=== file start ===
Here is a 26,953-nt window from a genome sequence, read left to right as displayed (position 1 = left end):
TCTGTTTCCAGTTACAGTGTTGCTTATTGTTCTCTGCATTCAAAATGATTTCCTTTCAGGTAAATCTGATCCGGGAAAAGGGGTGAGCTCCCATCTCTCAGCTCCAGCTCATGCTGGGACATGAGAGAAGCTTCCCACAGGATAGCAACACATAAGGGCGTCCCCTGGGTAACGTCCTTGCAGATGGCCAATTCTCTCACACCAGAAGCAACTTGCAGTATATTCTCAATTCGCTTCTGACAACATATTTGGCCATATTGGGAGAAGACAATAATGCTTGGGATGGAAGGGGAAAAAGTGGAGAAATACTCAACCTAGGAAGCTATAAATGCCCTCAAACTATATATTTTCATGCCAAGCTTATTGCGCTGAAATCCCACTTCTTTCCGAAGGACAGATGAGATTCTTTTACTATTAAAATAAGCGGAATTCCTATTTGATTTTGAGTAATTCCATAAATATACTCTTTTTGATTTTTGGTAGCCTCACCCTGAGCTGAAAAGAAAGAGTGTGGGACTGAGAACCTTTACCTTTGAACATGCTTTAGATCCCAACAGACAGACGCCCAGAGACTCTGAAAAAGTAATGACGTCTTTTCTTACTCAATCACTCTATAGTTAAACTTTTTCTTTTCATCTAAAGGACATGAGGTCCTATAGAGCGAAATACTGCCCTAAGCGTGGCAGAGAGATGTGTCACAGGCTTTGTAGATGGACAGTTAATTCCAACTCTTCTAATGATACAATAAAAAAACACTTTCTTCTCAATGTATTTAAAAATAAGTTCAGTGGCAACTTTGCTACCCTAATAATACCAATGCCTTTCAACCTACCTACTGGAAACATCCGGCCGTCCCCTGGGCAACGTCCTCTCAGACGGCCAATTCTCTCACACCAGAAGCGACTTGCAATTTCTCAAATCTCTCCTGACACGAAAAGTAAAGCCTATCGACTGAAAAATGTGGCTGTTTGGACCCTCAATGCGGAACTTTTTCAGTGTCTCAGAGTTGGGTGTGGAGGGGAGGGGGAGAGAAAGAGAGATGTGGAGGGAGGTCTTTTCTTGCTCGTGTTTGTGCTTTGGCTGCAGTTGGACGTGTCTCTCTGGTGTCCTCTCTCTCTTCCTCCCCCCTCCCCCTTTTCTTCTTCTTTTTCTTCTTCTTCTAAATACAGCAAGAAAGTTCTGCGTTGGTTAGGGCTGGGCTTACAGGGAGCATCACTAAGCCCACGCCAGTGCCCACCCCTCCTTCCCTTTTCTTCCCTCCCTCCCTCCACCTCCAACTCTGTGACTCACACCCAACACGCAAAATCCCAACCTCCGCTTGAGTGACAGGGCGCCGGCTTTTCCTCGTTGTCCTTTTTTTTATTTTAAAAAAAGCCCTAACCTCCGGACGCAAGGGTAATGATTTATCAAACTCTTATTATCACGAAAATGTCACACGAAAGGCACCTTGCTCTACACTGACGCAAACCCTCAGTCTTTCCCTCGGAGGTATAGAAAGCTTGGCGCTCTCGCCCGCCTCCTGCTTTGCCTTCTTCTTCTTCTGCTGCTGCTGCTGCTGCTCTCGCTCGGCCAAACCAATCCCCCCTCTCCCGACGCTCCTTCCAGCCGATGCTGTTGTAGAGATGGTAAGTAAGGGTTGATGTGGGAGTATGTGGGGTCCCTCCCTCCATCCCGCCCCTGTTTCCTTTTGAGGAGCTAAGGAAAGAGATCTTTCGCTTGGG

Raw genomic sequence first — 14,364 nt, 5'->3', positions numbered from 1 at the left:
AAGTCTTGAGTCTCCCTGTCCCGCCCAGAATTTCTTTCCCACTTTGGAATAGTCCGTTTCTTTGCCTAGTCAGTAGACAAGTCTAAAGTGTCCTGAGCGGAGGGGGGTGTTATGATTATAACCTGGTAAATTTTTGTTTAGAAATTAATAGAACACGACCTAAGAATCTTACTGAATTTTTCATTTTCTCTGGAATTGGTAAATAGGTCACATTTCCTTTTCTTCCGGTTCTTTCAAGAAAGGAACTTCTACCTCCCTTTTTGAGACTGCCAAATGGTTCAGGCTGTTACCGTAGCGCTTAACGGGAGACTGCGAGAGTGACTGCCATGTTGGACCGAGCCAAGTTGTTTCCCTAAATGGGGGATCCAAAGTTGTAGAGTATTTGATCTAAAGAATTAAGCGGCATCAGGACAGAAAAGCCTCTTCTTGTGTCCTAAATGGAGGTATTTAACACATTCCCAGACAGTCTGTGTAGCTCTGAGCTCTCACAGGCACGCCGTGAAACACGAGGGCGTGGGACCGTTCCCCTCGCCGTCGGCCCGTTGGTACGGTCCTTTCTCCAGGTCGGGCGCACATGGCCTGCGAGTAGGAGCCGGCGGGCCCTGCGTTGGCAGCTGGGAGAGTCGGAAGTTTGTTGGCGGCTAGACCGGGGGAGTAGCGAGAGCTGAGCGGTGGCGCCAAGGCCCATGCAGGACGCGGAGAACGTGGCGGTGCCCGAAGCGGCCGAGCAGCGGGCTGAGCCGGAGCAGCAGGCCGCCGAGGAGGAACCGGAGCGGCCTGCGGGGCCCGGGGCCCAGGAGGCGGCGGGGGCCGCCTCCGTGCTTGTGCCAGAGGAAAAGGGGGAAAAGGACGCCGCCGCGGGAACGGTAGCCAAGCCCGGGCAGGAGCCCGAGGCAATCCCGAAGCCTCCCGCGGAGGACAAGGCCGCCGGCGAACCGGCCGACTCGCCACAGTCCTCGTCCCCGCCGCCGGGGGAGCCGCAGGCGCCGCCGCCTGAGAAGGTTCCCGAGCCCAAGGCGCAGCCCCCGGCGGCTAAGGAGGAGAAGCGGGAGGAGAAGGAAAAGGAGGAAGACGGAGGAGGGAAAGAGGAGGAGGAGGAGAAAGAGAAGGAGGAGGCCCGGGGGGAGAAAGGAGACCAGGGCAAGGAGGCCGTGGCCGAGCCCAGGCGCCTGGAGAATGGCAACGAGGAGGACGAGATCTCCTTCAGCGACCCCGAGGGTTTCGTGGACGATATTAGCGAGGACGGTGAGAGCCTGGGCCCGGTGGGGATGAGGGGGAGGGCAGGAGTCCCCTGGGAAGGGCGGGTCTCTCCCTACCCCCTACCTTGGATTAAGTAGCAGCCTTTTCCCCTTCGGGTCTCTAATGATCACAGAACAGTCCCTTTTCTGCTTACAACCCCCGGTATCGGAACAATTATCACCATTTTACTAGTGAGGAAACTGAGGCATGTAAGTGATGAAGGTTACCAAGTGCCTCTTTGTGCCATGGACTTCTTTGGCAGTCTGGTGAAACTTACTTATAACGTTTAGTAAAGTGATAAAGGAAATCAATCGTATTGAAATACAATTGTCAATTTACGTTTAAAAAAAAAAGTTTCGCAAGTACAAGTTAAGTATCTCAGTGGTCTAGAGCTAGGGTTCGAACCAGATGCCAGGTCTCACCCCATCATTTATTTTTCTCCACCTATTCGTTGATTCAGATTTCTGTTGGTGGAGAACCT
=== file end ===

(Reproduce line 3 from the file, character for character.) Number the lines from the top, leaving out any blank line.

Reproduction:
Raw genomic sequence first — 14,364 nt, 5'->3', positions numbered from 1 at the left: